This guide has been written for the Nissan Skyline Silhouette GTS Sedan, produced in limited numbers by Nissan Australia’s "Special Vehicles Division" (SVD) in 1989 and 1990. Although officially known as the Silhouette "GTS", enthusiasts and the media have attributed the "GTS2" name to this vehicle to distinguish it from the previous SVD GTS released in 1988. For clarity, we have referred to the car throughout this guide as the GTS2. Built in very low numbers, these Skylines have a strong following and are recognised as a unique piece of Nissan Australia’s history. Classic Register currently hosts a number of GTS2 vehicles on the Register - please feel free to upload your car's details so we can document as many of these rare skylines as possible.
The SVD GTS2 has a number of unique features when compared to its standard counterparts, and was built to provide an exclusive and high performance option for Skyline customers during the period when the R31 GTS-R skyline was competing in the Australian Touring Car Championship. The idea of a higher performance Australian built skyline was initially teased to the public as a concept car (known as the Super Silhouette Turbo) at the 1987 Sydney International Motor Show.1 This concept car had a similar appearance to the final GTS1 design release in 1988. An intercooled turbo sedan developed by SVD went on to be used as a pace car in several high profile Australian motorsport events including the 1988 Australian Grand Prix, further promoting the SVD brand.2 Following a successful production run of 200 GTS1 vehicles in 1988, the GTS2 was launched. Six GTS2 vehicles were also purchased by the Tasmanian police for traffic and pursuit work in 1990, reflecting a similar order made for the GTS1 in 1988.3 On release, the GTS1 cost $35,490 (AUD) with the manual transmission, and $37,090 (AUD) for the automatic.4
200 units were produced by SVD, each individually numbered with a plaque on the dash, and unique vehicle identification plate. This included 96 manuals, and 104 automatics. Unlike the GTS1 which was based on the Silhouette model, The GTS2 started out as a GXE model, and was built with certain accessories stripped or altered before being sent to the SVD factory for modification.5 In addition to the 200 civilian GTS vehicles produced, 6 additional GTS2 vehicles were produced for the Tasmanian police in 1990. Further information on these police vehicles and other service vehicles with SVD involvement are summarised on section 6 of this guide.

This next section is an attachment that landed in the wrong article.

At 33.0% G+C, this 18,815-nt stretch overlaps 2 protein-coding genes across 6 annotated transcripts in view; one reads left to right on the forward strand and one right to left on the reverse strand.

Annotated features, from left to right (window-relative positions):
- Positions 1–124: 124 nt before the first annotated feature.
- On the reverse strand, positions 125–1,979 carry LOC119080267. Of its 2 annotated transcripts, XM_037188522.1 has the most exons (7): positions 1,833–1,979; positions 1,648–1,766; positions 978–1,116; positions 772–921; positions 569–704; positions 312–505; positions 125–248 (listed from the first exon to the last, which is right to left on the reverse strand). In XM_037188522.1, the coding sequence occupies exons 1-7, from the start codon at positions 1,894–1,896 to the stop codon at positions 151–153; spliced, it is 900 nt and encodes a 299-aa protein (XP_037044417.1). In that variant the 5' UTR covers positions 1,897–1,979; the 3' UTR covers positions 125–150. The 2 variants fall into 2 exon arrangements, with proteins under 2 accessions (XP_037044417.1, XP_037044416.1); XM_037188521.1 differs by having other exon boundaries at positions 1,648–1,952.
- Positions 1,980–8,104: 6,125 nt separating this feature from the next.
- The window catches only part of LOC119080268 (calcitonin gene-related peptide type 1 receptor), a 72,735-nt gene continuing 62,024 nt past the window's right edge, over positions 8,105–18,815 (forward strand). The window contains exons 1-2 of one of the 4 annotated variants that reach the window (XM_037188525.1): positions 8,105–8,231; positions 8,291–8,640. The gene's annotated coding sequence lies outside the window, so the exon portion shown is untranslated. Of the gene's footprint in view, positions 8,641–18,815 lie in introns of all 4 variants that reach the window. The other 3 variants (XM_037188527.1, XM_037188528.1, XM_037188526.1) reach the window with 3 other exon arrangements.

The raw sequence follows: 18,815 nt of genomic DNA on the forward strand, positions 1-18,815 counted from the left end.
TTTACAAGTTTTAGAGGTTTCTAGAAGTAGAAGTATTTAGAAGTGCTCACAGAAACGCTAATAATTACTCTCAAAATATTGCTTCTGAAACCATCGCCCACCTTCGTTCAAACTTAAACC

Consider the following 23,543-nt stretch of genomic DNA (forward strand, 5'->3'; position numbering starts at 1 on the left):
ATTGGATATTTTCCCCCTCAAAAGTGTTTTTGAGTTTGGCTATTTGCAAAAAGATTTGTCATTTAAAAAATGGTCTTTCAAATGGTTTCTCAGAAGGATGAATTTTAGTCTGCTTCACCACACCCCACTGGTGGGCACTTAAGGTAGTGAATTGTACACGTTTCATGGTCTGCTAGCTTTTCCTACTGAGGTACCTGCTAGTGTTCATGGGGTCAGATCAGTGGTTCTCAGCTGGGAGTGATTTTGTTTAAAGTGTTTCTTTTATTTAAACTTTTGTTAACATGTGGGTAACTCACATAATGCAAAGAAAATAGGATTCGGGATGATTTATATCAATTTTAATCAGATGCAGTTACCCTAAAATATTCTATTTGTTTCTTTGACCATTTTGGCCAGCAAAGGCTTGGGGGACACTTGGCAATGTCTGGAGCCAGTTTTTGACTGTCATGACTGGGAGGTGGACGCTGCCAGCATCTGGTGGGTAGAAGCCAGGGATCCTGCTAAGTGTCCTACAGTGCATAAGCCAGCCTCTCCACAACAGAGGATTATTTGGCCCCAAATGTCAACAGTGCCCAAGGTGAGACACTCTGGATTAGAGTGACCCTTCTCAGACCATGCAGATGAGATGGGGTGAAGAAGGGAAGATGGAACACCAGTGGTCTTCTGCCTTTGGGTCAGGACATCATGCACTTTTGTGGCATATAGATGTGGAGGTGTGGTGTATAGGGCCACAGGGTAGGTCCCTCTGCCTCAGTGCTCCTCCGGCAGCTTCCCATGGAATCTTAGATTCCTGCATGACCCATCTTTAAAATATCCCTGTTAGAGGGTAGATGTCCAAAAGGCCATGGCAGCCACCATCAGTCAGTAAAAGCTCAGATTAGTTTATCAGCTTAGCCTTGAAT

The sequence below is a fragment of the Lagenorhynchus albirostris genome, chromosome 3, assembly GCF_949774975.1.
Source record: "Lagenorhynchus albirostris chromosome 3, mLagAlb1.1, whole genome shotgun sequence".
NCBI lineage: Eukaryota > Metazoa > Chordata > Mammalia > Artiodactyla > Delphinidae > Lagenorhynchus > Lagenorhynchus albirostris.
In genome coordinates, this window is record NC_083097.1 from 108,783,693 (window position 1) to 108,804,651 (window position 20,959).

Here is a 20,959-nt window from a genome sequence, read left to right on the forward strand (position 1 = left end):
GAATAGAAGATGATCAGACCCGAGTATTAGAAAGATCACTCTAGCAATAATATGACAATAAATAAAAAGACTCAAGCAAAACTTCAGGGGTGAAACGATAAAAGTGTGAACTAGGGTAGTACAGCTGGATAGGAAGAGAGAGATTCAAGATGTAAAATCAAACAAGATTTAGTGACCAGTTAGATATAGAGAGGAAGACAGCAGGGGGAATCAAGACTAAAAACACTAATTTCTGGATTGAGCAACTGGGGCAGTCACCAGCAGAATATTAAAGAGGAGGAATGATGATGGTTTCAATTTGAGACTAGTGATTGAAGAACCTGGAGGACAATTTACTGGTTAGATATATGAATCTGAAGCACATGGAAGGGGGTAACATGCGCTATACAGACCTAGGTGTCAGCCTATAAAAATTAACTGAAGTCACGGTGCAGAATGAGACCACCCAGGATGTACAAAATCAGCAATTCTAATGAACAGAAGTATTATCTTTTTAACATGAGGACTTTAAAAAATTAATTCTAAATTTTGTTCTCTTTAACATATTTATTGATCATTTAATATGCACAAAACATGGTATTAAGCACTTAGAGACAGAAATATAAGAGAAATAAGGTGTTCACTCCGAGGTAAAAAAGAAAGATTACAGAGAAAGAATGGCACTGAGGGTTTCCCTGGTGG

Period of manufacture:
The majority of GTS2 vehicles were built between August 1989 and December 1990. However, several orders are believed to have extended production through to as late as April 1991.6
Please note, this guide has been written based on a variety of period magazine articles, online sources and enthusiast input. You should not rely on this guide to make any purchasing decision and we make no representation that all information is accurate. You should always seek independent professional advice when looking to purchase a unique car. If you have additional information, photographs or corrections you believe could improve this guide, please contact us so we can improve this page for everyone's benefit.
The GTS2 was allocated its own unique GTS model code, unlike the GTS1 which had the Silhouette model code applied. In the case of all civilian GTS2 vehicles, a model number of CJR31FGTS or CJR31AGTS was applied. We note that the 6th digit "F" referred to the manual transmission, and "A" referred to the automatic transmission. We have noted that on some (but not all) vehicles, this model number is often followed by a "3", we presume reflecting the series 3 Skyline used as the basis for the GTS2.
The six GTS2 vehicles produced for the Tasmanian police were allocated a GXE model code, rather than the GTS code outlined above. This code reads CJR31FGXE3, and all transmissions were manual as per the 6th digit "F". See section 6 of this guide below for further details with respect to police vehicles.
The GTS2 is allocated a standard HR31 Skyline chassis number from the factory, as the vehicles are originally derived from the GXE model. The chassis number should begin with "J", followed by a 5-digit unique number. The chassis numbers we have sighted during our research have been between J14000 and J22000, however, this is only based on a small sample. The chassis number is located in several positions:
Naturally, it is important to confirm that the chassis number noted on the SVD build plate is the same as that located in positions 1-3 as described above.
SVD build number:14
The SVD build number will appear in two locations:
For civilian vehicles, this will be a 3-digit number between 001 and 200. However, the Tasmanian police vehicles were produced in addition to the batch of 200 red cars, and will have a build number of between "TP1" - "TP7". See the example provided in the images. See section 6 of this guide below for further details with respect to police vehicles.
Observations with respect to build numbers and build dates: